We love a business called Amicable and the work they’re doing for those going through separation. They describe their mission as ‘to provide a better, kinder, affordable way to divorce, separate and co-parent’; something that would have benefitted me so much when Evie’s mum and I split.
We’ve been working them for a while and I was even featured as guests on Episode #25 of their, ‘The Divorce Podcast‘.
Recently, I wrote a blog post for them entitled, ‘Four Tips for Coping with Separation’.
You can see an exerpt below, or read the full article here.
These two words, when used in the context of a relationship, can have a deep, lasting and upsetting impact on both the person receiving them, as well as the person delivering them. The end of a relationship marks the end of your journey with that other person and, instigator or not, dealing with the fallout and moving on…is tough. Let’s face it, whether you’ve spent weeks, months or years together, unpicking the dying weeds of romantic entanglement is tough, particularly when there stood a blossoming relationship in their place.
The bad news? Separation never gets easier, whether you’re the ‘leaver’ or the ‘left’.
The good news? There are things you can do that’ll help you cope with separation in order to find a path forward towards a life that not only do you want, but you deserve.
1. Embrace your emotions
There are few times in our lives that are more stressful than the dissolution of a relationship. It doesn’t really matter whether you were the ‘leaver’ or the ‘left’, both sides are likely to experience a rollercoaster of emotions at some point or another.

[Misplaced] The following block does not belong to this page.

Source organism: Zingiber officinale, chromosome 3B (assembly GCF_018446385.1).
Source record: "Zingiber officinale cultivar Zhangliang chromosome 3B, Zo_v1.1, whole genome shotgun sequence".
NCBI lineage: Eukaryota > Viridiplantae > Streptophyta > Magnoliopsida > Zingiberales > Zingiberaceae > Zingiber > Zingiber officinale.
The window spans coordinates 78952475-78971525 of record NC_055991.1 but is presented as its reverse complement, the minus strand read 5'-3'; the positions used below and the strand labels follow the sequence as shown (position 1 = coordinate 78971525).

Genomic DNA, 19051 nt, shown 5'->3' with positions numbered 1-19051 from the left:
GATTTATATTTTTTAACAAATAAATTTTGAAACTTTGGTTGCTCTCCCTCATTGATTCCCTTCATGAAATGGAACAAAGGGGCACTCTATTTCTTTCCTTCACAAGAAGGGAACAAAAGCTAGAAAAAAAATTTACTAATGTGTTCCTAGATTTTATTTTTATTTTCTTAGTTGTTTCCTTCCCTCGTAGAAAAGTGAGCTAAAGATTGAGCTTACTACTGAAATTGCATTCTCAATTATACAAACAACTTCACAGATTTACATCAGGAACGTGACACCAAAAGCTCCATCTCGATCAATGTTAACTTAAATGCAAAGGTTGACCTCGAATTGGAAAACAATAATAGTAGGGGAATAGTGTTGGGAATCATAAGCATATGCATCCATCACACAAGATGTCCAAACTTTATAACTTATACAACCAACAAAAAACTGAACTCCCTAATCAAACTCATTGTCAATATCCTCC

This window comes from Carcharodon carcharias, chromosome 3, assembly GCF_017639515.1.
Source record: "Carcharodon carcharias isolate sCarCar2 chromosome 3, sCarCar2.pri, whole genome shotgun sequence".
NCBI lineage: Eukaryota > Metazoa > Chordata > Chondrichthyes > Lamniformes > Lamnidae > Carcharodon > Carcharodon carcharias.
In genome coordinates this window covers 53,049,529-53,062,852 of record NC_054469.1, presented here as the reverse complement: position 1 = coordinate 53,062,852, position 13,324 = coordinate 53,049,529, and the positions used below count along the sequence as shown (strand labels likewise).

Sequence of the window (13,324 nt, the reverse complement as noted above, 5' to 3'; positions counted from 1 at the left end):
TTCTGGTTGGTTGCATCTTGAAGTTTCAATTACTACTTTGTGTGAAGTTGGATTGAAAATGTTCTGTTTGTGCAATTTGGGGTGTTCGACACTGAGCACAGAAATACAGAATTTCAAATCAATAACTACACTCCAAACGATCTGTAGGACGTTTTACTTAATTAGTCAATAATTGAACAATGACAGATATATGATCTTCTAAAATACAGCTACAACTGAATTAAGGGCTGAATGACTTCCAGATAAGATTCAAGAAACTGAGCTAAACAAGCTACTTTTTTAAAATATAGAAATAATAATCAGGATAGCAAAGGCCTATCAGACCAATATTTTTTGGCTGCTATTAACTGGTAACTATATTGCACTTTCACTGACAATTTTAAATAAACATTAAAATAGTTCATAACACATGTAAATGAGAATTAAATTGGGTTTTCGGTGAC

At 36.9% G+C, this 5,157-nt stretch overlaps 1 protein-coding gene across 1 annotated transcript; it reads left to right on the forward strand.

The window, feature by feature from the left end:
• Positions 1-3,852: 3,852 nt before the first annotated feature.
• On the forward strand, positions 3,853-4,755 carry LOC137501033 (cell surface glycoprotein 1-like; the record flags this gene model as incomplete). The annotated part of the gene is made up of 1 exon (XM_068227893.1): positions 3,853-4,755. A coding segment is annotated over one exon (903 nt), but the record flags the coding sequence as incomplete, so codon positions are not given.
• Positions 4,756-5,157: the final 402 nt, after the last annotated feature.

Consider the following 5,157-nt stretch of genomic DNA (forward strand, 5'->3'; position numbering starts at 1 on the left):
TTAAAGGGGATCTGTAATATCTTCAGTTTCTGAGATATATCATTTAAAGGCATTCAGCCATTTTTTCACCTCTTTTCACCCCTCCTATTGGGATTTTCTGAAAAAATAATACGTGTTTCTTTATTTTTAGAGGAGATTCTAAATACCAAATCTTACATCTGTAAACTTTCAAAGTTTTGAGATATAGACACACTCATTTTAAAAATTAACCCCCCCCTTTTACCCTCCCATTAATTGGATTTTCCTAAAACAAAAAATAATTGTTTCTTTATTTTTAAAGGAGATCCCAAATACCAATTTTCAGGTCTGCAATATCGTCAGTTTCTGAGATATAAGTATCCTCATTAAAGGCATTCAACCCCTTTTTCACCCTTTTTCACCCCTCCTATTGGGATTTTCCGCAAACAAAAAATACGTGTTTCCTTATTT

Whilst it might feel like you’re trapped in a “glass case of emotion”, to quote the fictional philosophical genius that is, of course, Ron Burgundy, it’s important to acknowledge those feelings instead of hiding from them. You might be feeling bitterly angry, desperately upset, horrendously hurt or furiously focused on a new and unknown future; let me tell you this: All of those feelings are normal and part of the process, so don’t suppress your feelings.
I’ll say that again, louder: Don’t suppress your feelings.
Make a conscious effort to surround yourself with a strong network of supportive people. It’s vital that you feel comfortable enough to let them know how you’re feeling. The good, the bad and the ugly.
A true friend will feel comfortable just…listening. Remember though, if they’re your friend they may feel the urge to try to fix it for you and present ideas and suggestions as to how you can move forward. You might not be ready to heed that advice just yet and that’s absolutely fine. Just gently let them know you appreciate them, but you need them to just hear you right now. If they’ve been through anything similar before, they’ll understand.
In my experience, there are few situations in life lonelier than the immediate aftermath of separation. Nobody else understands the gravity of what you’re going through because they don’t have the same emotional investment in the relationship as you do. Expect there to feel like there’s suddenly a huge void in the place of your relationship – it’s perfectly natural. Let’s face it, after sharing such a significant part of your life with somebody, there’s you’ll need to re-learn how to be ‘single’ and how to be alone.
It’s part of the process. Embrace those feelings by acknowledging that they’re to be expected and you’ll find it infinitely easier to move on.
Like what you’ve read so far?/ Full article continues here